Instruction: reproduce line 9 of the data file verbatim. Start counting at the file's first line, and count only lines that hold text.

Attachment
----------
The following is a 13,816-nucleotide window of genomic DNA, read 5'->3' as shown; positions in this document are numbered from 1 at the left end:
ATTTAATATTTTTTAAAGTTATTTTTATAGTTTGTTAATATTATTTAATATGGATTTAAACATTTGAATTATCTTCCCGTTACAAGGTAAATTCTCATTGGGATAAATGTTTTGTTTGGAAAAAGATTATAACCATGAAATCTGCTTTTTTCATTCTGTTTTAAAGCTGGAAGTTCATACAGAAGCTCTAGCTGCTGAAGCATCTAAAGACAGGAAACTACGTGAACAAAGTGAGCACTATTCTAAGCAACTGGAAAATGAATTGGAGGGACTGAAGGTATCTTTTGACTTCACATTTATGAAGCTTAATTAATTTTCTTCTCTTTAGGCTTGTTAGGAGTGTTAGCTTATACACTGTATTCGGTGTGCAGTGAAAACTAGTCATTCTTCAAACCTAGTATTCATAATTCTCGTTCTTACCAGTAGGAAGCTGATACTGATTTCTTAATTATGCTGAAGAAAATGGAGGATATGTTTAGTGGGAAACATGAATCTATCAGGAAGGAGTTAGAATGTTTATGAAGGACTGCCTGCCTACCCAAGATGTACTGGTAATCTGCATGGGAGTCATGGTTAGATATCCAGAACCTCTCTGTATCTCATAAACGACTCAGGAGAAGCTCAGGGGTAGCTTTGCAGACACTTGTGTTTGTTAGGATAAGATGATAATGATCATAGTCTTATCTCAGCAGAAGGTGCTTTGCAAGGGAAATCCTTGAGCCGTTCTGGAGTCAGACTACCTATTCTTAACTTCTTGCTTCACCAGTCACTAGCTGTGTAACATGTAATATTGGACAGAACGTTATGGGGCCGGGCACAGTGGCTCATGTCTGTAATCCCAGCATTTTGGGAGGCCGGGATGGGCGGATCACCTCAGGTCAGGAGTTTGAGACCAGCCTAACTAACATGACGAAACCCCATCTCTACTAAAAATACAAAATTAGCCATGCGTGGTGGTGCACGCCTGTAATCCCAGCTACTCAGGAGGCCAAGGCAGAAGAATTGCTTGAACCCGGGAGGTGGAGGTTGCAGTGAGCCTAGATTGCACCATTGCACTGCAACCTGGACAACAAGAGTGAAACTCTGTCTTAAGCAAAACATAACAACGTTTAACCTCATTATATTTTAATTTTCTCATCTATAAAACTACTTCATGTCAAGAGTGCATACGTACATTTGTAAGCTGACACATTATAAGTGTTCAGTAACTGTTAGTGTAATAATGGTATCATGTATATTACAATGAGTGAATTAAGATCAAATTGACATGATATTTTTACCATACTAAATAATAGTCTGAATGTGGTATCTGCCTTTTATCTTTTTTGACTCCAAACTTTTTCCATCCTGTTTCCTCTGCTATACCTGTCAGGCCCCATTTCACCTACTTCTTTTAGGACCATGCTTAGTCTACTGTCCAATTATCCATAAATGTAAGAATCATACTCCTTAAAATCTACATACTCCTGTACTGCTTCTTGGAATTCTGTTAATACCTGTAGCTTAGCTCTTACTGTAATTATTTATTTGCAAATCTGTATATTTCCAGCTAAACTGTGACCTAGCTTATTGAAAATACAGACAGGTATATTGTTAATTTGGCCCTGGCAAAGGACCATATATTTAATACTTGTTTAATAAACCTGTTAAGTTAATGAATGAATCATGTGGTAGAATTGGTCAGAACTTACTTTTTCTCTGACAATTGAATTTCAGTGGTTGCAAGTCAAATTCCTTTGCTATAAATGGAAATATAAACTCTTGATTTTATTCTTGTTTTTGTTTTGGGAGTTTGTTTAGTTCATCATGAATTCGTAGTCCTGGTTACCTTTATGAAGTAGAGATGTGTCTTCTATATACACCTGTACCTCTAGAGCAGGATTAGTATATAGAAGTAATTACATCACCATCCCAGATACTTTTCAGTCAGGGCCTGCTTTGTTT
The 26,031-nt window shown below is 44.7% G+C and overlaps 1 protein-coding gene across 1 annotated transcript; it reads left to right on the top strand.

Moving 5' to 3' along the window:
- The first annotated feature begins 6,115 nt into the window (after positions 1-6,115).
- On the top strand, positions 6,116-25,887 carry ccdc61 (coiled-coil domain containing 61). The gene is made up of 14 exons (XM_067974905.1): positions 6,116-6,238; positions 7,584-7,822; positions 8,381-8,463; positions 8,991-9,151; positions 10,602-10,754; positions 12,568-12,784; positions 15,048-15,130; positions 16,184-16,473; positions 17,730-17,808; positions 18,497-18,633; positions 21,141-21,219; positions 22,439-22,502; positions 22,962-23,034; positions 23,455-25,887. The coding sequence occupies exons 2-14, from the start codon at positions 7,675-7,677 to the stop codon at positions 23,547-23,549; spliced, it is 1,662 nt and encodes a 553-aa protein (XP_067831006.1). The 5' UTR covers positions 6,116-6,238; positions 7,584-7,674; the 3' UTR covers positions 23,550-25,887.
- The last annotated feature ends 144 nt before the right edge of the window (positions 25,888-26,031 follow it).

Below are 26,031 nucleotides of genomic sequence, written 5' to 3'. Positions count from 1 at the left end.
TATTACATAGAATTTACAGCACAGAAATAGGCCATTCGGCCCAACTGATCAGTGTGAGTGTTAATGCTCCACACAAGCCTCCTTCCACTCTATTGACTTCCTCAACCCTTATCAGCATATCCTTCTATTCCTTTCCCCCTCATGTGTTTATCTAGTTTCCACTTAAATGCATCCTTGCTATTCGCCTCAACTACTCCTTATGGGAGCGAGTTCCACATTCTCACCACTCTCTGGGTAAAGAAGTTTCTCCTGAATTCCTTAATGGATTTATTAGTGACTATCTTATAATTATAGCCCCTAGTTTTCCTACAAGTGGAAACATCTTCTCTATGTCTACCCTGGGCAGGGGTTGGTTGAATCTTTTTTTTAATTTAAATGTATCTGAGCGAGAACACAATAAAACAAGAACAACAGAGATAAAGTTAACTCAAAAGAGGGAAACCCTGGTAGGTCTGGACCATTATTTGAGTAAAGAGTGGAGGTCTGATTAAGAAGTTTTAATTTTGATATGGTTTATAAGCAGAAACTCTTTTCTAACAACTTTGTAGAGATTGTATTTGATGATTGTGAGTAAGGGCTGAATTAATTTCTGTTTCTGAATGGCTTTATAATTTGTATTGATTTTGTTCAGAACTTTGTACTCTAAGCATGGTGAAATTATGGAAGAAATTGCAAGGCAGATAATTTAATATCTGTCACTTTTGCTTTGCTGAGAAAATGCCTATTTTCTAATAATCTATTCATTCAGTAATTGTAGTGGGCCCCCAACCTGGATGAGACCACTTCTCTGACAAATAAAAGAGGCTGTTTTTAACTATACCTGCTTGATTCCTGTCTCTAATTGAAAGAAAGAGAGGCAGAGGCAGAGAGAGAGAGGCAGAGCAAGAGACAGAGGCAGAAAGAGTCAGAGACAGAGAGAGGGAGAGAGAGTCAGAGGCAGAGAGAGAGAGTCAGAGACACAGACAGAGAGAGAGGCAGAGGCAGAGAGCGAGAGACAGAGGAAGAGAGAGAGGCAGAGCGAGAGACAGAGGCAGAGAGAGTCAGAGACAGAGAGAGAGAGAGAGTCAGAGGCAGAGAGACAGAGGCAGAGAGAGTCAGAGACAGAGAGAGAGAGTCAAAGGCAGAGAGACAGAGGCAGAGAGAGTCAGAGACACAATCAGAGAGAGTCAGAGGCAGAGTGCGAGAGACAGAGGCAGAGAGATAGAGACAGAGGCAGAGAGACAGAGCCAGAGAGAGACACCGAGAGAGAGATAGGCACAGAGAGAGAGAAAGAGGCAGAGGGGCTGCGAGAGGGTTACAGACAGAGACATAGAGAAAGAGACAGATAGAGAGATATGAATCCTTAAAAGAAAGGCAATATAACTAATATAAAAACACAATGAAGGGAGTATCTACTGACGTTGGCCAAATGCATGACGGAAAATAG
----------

TATTACATAGAATTTACAGCACAGAAATAGGCCATTCGGCCCAACTGATCAGTGTGAGTGTTAATGCTCCACACAAGCCTCCTTCCACTCTATTGACTTCCTCAACCCTTATCAGCATATCCTTCTATTCCTTTCCCCCTCATGTGTTTATCTAGTTTCCACTTAAATGCATCCTTGCTATTCGCCTCAACTACTCCTTATGGGAGCGAGTTCCACATTCTCACCACTCTCTGGGTAAAGAAGTTTCTCCTGAATTCCTTAATGGATTTATTAGTGACTATCTTATAATTATAGCCCCTAGTTTTCCTACAAGTGGAAACATCTTCTCTATGTCTACCCTGGGCAGGGGTTGGTTGAATCTTTTTTTTAATTTAAATGTATCTGAGCGAGAACACAATAAAACAAGAACAACAGAGATAAAGTTAACTCAAAAGAGGGAAACCCTGGTAGGTCTGGACCATTATTTGAGTAAAGAGTGGAGGTCTGATTAAGAAGTTTTAATTTTGATATGGTTTATAAGCAGAAACTCTTTTCTAACAACTTTGTAGAGATTGTATTTGATGATTGTGAGTAAGGGCTGAATTAATTTCTGTTTCTGAATGGCTTTATAATTTGTATTGATTTTGTTCAGAACTTTGTACTCTAAGCATGGTGAAATTATGGAAGAAATTGCAAGGCAGATAATTTAATATCTGTCACTTTTGCTTTGCTGAGAAAATGCCTATTTTCTAATAATCTATTCATTCAGTAATTGTAGTGGGCCCCCAACCTGGATGAGACCACTTCTCTGACAAATAAAAGAGGCTGTTTTTAACTATACCTGCTTGATTCCTGTCTCTAATTGAAAGAAAGAGAGGCAGAGGCAGAGAGAGAGAGGCAGAGCAAGAGACAGAGGCAGAAAGAGTCAGAGACAGAGAGAGGGAGAGAGAGTCAGAGGCAGAGAGAGAGAGTCAGAGACACAGACAGAGAGAGAGGCAGAGGCAGAGAGCGAGAGACAGAGGAAGAGAGAGAGGCAGAGCGAGAGACAGAGGCAGAGAGAGTCAGAGACAGAGAGAGAGAGAGAGTCAGAGGCAGAGAGACAGAGGCAGAGAGAGTCAGAGACAGAGAGAGAGAGTCAAAGGCAGAGAGACAGAGGCAGAGAGAGTCAGAGACACAATCAGAGAGAGTCAGAGGCAGAGTGCGAGAGACAGAGGCAGAGAGATAGAGACAGAGGCAGAGAGACAGAGCCAGAGAGAGACACCGAGAGAGAGATAGGCACAGAGAGAGAGAAAGAGGCAGAGGGGCTGCGAGAGGGTTACAGACAGAGACATAGAGAAAGAGACAGATAGAGAGATATGAATCCTTAAAAGAAAGGCAATATAACTAATATAAAAACACAATGAAGGGAGTATCTACTGACGTTGGCCAAATGCATGACGGAAAATAG